BB: Doug Favell. I loved the goalie position best and he was one of the few guys at the time that used the “butterfly” style. I loved flopping around in the street making the average save look spectacular and I think Doug enjoyed his time (literally) on the ice as well.
J-Dub: So, then who was your “brother-in-law” player; meaning guy you hated, but you tolerated him because he was on your team. Why did you pick them?
BB: Dave Schultz. All teams needed guys playing on the edge in that era but we had a couple of other guys who could play chippy. Dave went over the top as an enforcer sometimes and I think there was enough talent to win certain games without all his added hysteria. The “Broad Street Bullies” was a nickname we definitely earned because of Dave.
J-Dub: Now you’re speaking my language. I did a bit a while back comparing legendary NHL enforcers to television cops, and Dave Schultz was definitely on that list. Not to mention he’s not the only Flyer on the list. Which Philadelphia Flyer was your “bad, but hot girlfriend” player; meaning the guy who you loved but you knew was bad for your team. Why did you pick them?
BB: Brian Boucher. Another goalie. I think the franchise game up on him too soon. He was admittedly erratic and the organization has always been looking for the next Bernie Parent going back to those two Cups in the 70’s. Playing goalie in Philadelphia is like quarterback for the Eagles to our fans. We’ve been looking for that Bernie “magic” to return ever since. But Brian had some great moments playing both here and elsewhere after we gave up on him.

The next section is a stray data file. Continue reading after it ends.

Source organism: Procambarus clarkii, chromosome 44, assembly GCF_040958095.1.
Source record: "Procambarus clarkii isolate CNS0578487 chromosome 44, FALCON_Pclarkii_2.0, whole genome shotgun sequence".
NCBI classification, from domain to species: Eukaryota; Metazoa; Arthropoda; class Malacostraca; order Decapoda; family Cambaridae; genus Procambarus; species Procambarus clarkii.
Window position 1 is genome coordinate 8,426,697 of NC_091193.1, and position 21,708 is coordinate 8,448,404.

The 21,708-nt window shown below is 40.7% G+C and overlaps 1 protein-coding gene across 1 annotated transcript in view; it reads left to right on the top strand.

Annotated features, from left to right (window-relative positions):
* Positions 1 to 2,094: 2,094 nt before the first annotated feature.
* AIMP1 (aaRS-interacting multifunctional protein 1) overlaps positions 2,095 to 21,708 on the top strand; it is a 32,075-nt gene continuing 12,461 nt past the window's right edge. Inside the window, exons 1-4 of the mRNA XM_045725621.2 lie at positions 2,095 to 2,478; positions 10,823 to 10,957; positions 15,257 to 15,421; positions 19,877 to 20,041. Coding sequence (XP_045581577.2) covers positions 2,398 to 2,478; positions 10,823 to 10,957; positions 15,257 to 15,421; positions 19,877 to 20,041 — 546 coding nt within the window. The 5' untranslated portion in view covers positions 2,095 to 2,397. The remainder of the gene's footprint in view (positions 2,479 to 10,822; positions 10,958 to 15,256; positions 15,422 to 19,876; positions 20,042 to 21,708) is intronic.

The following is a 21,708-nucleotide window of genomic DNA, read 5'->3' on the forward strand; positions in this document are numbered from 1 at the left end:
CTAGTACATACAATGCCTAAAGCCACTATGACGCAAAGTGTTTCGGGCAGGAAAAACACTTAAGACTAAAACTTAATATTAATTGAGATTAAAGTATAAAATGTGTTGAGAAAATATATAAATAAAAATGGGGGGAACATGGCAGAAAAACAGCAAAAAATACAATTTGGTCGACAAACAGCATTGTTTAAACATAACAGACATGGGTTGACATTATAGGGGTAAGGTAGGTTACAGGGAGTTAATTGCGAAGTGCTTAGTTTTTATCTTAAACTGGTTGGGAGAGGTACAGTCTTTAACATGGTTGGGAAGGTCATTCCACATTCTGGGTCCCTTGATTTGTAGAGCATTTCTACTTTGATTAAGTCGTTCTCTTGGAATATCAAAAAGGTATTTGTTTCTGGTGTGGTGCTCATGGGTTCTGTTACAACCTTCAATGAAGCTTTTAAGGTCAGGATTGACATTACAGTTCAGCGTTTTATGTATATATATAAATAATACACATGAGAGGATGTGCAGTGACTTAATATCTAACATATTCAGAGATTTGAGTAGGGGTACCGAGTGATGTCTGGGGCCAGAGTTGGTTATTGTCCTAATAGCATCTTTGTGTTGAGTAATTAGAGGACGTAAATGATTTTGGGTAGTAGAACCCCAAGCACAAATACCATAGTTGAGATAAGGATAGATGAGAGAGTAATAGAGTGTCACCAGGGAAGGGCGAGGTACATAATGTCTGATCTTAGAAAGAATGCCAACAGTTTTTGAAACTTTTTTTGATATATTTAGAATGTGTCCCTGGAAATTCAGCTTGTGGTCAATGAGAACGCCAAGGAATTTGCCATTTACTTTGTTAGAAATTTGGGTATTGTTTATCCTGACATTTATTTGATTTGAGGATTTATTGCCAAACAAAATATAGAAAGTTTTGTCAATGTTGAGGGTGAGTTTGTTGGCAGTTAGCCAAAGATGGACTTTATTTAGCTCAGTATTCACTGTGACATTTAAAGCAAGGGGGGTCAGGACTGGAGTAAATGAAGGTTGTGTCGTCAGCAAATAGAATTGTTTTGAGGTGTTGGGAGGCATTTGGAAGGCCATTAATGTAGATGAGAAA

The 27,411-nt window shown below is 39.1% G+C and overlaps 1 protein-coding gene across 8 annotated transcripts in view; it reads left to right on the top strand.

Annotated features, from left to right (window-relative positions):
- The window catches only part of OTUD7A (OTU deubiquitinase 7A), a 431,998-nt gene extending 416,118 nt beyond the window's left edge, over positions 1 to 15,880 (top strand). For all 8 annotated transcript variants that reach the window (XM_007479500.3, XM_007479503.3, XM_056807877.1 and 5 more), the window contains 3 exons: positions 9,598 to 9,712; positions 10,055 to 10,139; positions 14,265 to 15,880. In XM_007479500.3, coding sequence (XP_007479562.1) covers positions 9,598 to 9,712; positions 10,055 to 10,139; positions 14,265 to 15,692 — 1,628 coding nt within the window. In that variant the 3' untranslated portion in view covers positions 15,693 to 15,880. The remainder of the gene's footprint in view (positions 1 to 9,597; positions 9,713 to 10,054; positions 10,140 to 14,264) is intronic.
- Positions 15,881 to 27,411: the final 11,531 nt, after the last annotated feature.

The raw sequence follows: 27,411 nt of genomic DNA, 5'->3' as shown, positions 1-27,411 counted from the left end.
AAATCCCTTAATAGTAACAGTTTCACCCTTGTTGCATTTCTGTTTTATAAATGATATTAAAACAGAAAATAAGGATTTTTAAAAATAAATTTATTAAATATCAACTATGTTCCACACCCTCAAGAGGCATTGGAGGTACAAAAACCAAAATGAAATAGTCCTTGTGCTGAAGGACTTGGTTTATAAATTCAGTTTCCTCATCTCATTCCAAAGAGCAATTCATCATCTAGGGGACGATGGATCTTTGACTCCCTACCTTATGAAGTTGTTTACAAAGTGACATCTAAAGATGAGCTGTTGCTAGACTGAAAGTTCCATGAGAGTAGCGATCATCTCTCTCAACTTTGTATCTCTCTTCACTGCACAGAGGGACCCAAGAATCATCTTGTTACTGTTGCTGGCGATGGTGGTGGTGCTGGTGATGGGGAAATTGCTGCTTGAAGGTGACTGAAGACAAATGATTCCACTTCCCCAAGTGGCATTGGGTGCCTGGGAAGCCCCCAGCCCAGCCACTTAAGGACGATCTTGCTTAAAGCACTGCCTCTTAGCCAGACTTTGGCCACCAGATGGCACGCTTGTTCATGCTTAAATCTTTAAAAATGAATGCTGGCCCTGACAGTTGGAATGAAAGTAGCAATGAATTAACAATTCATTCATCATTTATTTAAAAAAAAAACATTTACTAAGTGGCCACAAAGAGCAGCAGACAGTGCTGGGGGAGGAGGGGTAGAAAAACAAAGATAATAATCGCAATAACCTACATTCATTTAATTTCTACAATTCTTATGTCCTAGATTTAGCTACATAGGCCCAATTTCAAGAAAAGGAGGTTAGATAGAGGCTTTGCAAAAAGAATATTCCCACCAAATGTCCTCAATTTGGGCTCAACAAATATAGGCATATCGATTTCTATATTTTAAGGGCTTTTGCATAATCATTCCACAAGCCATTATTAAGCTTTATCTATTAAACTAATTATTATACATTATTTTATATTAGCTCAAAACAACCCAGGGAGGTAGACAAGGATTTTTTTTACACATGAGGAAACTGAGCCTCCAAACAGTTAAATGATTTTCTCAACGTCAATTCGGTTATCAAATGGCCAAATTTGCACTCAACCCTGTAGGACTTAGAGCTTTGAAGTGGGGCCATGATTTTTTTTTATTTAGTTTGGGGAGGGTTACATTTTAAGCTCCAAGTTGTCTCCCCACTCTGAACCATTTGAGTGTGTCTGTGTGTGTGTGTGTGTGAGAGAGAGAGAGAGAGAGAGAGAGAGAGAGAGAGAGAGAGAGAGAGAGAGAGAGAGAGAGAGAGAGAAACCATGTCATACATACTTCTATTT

J-Dub: What is your personal highlight moment?
BB: Seeing and hearing longtime beloved announcer Gene Hart count down the final seconds of the first Cup win in 1974 and then standing on Broad Street with a million other people for the parade a few days later. I was standing on the steps of a bank as they came by. Awesome.
J-Dub: Philadelphia does embrace it’s champions, and sometimes even guys who just come close. Dick Vermiel will always be a beloved guy in Philadelphia even though he never won there, and we both just saw a recent outpouring for the departed Darryl Dawkins and Moses Malone. But then there’s the other side of the coin. What is your personal lowlight moment?